Upon Graduating: A Brandeis student with a Russian Studies major will be prepared to:

  • pursue graduate study and a scholarly career in Russian, Russian literature, Second Language Acquisition, or any discipline focusing Russia and the Russophone world; or
  • use the knowledge and perspectives gained from the sustained study of Russian language, history and literature to pursue professional training and a range of careers in any field dealing with Russia and the CIS including government, law, international business, journalism, education, and human rights.

How to Become a Major or a Minor

Students considering a Russian major or minor should complete the language requirement as soon as possible. Students who wish to discuss issues of language placement should speak to the director of the Russian language program. All other questions about the major or the minor should be directed to the undergraduate advising head.

Faculty

Irina Dubinina (on leave spring 2015)
German, Russian, and Asian Languages and Literature

Robin Feuer Miller
German, Russian, and Asian Languages and Literature

David Powelstock
German, Russian, and Asian Languages and Literature

Affiliated Faculty
ChaeRan Freeze (Near Eastern and Judaic Studies)
Gregory Freeze (History)

Requirements for the Minor

A. Advanced Language and Literature Study: one of the following courses: RUS 105a, 106b, 150b, 153a.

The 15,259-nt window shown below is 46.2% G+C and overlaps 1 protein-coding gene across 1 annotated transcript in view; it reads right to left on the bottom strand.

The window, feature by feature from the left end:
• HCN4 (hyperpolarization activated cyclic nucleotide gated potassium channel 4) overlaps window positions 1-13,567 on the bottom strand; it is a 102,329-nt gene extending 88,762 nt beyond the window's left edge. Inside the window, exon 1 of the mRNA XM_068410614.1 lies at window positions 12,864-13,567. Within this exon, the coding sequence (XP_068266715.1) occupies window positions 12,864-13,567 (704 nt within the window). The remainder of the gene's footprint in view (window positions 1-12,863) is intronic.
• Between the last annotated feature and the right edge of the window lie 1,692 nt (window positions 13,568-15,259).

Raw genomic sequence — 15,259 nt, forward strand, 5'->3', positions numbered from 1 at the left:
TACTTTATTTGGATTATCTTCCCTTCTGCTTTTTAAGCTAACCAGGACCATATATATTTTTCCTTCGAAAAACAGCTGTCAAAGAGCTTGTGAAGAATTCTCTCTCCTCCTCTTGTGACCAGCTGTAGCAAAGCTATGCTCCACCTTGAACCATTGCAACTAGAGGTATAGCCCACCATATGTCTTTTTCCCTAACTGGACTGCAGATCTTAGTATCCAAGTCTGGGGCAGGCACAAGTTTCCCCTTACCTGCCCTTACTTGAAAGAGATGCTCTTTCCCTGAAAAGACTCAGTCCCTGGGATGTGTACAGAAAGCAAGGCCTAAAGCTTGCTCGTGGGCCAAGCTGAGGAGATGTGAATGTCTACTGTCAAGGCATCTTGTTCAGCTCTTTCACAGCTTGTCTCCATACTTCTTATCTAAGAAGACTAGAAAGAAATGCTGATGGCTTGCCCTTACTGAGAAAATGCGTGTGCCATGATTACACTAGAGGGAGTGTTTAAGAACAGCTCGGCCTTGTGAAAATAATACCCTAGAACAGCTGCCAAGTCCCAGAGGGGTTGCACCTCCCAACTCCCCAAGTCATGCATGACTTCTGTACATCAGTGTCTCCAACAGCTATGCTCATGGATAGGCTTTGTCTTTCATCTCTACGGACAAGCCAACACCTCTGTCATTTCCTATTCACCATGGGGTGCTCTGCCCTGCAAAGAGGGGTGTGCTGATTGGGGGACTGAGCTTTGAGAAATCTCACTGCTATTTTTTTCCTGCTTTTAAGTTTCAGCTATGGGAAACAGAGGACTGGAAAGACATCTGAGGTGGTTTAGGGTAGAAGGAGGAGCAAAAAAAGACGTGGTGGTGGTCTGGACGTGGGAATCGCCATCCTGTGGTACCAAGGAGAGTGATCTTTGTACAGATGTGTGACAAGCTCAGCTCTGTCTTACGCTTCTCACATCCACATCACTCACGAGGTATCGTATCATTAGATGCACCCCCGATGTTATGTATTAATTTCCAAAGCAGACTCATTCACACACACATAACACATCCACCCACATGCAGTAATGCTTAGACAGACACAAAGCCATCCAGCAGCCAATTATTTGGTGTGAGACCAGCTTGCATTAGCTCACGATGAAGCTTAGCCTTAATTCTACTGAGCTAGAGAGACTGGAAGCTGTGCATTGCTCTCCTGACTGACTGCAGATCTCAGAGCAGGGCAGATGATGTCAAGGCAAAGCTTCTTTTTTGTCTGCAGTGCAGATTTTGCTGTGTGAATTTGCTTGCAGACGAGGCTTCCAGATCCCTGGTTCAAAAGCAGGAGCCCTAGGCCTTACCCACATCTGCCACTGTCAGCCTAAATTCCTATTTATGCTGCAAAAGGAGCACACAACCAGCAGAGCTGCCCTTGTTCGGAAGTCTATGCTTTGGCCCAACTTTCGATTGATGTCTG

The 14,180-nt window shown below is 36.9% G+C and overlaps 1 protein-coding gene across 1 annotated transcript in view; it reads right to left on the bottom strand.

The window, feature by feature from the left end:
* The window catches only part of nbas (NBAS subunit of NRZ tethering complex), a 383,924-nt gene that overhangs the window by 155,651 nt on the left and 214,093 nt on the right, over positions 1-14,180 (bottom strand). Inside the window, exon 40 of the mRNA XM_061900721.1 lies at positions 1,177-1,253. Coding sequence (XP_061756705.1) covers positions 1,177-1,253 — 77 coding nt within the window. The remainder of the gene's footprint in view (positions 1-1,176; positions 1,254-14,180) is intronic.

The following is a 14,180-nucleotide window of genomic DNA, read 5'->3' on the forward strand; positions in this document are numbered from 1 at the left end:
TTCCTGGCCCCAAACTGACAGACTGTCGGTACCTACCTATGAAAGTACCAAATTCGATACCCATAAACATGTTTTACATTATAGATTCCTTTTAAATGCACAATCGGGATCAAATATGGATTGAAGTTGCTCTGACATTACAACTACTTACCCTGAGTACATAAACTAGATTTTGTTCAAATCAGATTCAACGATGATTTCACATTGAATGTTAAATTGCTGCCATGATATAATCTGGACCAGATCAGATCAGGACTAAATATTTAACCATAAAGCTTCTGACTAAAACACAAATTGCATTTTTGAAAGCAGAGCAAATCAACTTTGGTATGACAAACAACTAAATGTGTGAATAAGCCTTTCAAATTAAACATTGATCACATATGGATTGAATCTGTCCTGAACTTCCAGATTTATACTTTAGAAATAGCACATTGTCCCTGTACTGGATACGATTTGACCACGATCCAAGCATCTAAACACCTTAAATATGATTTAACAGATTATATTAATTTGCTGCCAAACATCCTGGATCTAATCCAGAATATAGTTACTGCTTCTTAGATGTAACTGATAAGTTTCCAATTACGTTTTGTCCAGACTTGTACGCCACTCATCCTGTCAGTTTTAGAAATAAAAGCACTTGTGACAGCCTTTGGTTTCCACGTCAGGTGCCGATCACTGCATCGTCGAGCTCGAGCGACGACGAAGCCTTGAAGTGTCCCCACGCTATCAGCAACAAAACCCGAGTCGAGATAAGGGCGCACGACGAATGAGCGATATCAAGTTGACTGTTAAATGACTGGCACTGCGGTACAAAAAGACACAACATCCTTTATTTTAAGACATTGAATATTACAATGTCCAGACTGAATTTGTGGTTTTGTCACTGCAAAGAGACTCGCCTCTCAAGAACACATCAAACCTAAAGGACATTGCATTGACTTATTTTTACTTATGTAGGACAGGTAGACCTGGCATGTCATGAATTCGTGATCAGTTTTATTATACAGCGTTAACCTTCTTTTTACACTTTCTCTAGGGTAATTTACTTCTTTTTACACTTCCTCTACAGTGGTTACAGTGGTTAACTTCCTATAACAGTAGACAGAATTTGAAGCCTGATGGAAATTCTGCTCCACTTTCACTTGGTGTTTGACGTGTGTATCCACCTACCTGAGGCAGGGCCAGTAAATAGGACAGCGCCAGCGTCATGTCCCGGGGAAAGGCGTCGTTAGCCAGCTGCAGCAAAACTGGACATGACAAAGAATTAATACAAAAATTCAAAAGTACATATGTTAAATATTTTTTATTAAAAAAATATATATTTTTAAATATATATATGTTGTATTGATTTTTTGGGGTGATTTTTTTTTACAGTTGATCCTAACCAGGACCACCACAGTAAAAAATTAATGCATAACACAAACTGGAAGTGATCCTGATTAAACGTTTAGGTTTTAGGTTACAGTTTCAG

B. Russian Studies Electives: Four Russian Studies electives chosen from the list below.  At least one of these courses must be a RECS course and at least one must be a non-RECS, non-RUS course. Students have the option of counting a second Advanced Language and Literature Study course (RUS 105a, 106b, 115b, 150b, and 153a), taken beyond the Advanced Language and Literature Study requirement under (A), toward the total of four Russian Studies Electives, but minors must still take at least one RECS elective and at least one non-RECS, non-RUS elective. Although most RECS courses are taught in English, minors are encouraged to do as much of the required reading in Russian as possible. Additional courses with appropriate content may be counted as electives by student petition to the UAH. To be assured of receiving credit for such courses, the student must consult with the UAH before taking the course.

C. No course with a final grade below C- can count toward fulfilling the minor requirements in Russian Studies.

D. No course taken pass/fail may count toward the minor requirements.

Requirements for the Major

A. Proseminar: ECS 100a (Proseminar: Modernism), COML 100a (Comparing Literatures: Theory and Practice), or RECS 100a (Russian Soul: Masterworks of Modern Russian Culture) to be completed no later than the junior year.

B. Advanced Language and Literature Study: two of the following courses: RUS 105a, 106b, 150b, 153a. At least one of the two must be a literature course conducted in Russian (RUS 150b or RUS 153a).

C. Russian Studies Electives: Five Russian Studies Electives chosen from the list below. At least two of these courses must be RECS courses and at least one must be a non-RECS, non-RUS course. Students have the option of counting a third Advanced Language and Literature Study course (RUS 105a, 106b, 150b, 153a, and RECS/THA 166a),  taken beyond the  Advanced Language and Literature Study requirement under (B), toward the total of five Russian Studies Electives, but majors must still take at least two RECS electives and at least one non-RECS, non-RUS elective. Although most RECS courses are taught in English, majors are encouraged to do as much of the required reading in Russian as possible. Additional non-RECS courses with appropriate content may be counted as electives by student petition to the UAH. To be assured of receiving credit for such courses, the student must consult with the UAH before taking the course.